The comments by the SEC officials follow the exchanges’ implementation of circuit breakers on individual stocks that halt trading for five minutes if a stock falls or rises by 10 percent or more. Those became a part of the market structure due to the “flash crash” on May 6.
Fast forward to the events of Aug. 24, 2015, which were a wake-up call for many in the exchange-traded fund (ETF) industry. After a market selloff in Asia spread to North America on that day, another “flash crash” ensued – creating upheaval in the US equity markets. In addition to widespread market volatility, ETFs were hurt by diminished liquidity and price dislocation. This was due in part to the breakdown of trading mechanisms that were designed to prevent volatility.
Within a year, the Securities and Exchange Commission (SEC) enacted several changes designed to stem market volatility, including abolishing its controversial Rule 48 – a mechanism designed to ensure orderly trading, but one that created its own set of problems.
Left unresolved were harmonization between exchanges and the shortcomings of limit-up/limit-down rules. These rules were originally intended to put the brakes on extraordinary market volatility by halting trading in a security. But they occasionally do the reverse by reducing price visibility and preventing a security from recovering after a sharp price drop.
These issues are now being addressed. On Jan. 19, the SEC moved to amend its circuit breaker rules – formally known as The National Market System Plan to Address Extraordinary Market Volatility– by adopting what’s known as Amendment 12.
What is Amendment 12?
Amendment 12 establishes guidelines for reopening trading in securities following a limit-up/limit-down pause. Here are the three key provisions:
- Following a trading pause, no equity exchange can reopen trading in a security until after the primary listing exchange reopens trading in that security.
This means that liquidity will typically be centralized within the primary market, as opposed to being fragmented across multiple venues for the reopening print. In my view, this attempt at a single point of transparency is essential, particularly during periods of marketwide stress.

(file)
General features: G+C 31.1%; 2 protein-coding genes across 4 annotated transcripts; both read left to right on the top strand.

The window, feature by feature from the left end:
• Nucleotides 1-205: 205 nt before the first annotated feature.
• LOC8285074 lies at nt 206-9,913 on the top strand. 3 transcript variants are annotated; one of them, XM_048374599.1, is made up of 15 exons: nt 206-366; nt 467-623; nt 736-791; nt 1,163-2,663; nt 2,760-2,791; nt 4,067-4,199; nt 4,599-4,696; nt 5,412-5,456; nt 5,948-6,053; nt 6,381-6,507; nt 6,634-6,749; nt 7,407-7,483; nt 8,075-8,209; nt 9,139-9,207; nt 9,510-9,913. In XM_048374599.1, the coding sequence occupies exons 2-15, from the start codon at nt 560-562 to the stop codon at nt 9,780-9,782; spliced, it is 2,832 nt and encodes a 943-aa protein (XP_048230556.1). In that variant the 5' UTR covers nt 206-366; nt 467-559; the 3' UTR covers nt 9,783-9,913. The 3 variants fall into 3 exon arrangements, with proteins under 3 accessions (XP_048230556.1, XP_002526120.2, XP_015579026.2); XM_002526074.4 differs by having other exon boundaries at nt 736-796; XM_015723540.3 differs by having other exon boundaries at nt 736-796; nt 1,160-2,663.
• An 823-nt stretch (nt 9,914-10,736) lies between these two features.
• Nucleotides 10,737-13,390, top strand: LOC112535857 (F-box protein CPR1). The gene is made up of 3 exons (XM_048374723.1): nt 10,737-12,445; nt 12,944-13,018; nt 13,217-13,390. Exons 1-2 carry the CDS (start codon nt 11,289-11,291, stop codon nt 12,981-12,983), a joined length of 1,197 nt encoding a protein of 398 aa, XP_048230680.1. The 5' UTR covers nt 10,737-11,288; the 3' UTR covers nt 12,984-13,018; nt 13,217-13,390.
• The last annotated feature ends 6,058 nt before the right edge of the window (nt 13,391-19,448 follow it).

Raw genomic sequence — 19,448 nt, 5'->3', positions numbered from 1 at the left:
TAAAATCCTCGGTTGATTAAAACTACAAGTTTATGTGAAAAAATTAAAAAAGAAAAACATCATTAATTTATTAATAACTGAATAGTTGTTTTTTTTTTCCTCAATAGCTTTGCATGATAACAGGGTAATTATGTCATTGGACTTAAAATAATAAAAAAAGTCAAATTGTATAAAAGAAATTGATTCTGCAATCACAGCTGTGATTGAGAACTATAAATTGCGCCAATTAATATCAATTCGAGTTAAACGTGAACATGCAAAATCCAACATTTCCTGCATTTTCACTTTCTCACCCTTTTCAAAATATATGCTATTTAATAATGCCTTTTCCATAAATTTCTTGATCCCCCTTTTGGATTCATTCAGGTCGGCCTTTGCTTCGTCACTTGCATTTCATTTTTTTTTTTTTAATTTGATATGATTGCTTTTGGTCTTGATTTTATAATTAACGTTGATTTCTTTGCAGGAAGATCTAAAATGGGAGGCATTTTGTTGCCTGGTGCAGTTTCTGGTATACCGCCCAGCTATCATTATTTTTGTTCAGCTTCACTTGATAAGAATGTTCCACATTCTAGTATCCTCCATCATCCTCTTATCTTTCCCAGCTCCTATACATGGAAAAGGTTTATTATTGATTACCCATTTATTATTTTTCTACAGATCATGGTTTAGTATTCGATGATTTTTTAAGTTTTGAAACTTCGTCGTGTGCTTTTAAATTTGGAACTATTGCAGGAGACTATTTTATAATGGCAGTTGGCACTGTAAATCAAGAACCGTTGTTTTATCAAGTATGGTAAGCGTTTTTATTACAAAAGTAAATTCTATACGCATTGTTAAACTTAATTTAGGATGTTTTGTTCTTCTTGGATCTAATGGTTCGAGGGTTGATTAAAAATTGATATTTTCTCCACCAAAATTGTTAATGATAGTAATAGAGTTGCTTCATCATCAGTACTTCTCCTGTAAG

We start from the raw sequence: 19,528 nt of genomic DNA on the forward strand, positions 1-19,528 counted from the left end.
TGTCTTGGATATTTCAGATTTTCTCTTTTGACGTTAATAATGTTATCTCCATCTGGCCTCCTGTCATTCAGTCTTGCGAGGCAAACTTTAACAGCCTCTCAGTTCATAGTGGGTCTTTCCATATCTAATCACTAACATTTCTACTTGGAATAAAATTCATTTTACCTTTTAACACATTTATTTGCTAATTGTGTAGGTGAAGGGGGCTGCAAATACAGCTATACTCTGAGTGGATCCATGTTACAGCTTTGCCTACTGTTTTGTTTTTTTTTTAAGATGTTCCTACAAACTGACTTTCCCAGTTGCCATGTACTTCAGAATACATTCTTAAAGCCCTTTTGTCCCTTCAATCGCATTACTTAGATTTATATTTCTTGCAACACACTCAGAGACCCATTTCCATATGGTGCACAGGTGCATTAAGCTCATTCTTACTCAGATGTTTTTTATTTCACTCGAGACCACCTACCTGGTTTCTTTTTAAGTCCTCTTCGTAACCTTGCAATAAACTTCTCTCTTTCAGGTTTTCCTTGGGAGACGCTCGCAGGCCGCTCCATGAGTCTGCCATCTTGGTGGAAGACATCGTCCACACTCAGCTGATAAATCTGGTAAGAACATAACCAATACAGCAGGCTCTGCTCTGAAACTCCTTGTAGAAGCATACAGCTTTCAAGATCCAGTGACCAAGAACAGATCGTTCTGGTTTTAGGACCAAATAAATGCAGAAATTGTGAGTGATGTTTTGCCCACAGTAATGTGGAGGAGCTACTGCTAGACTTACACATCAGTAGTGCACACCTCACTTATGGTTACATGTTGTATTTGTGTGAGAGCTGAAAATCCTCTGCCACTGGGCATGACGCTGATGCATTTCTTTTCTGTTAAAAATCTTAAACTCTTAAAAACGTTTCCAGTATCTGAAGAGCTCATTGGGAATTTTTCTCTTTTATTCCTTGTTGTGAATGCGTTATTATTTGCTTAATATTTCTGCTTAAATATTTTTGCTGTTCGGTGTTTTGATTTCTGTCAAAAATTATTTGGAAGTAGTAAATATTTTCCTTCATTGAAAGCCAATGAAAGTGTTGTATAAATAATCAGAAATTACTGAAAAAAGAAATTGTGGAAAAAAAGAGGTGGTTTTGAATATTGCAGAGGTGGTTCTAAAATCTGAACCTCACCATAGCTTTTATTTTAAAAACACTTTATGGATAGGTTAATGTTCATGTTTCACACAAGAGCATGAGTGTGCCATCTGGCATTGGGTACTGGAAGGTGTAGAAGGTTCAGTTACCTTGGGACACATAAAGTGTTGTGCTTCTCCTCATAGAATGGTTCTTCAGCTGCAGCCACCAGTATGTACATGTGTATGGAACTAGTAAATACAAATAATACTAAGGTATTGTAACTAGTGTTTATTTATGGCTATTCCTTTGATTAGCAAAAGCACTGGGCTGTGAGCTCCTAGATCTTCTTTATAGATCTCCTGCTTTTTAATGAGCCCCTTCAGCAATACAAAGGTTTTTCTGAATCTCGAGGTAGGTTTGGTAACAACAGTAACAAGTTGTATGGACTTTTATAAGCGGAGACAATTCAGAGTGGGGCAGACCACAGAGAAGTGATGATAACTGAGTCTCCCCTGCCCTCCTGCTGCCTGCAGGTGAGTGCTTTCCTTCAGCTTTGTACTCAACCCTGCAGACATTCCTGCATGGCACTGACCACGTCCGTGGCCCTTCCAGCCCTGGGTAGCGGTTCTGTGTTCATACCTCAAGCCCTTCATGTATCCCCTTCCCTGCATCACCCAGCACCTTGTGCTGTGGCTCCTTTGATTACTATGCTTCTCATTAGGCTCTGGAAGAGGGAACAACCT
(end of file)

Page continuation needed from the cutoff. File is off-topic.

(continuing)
It’s important to note that the SEC has set forth an exception to the above rule:
1a. Following a trading pause, the only time trading in a security can resume outside of the primary listing venue is if the primary listing exchange is experiencing problems related to its systems or technology.
This is a precautionary measure that provides redundancy in the event of a technology breakdown. In such cases, trading would resume at the last effective price band.
- If a trading pause occurs in the last 10 minutes of a trading day, the primary exchange will, if possible, attempt a closing cross procedure, rather than trying to reopen for continuous trading.
This clarifies how the exchanges would handle a trading pause after 3:50 p.m. ET. Rather than re-establishing continuous trading for 10 minutes or less, priority is given to an orderly close.
- Exchanges may create synthetic price bands when attempting to reopen after a trading pause and there is a reference price available, but no limit-up/limit-down price bands available.
Even a miniscule amount of time between a trading halt and the creation of a new trading range can lead to severe price dislocation for orders in the queue. The dislocation occurs when trading starts before publication of new price bands. The goal of providing synthetic (consistent) price bands across exchanges is to prevent this leaky band syndrome.
The changes set forth in Amendment 12 should reduce the number of repeat trading pauses in a single stock or ETF, in my view. I believe they represent progress toward establishing a more standardized process across primary listing exchanges for reopening trading following a trading pause.
More specific information about the SECs official approval order for Amendment 12 can be found here.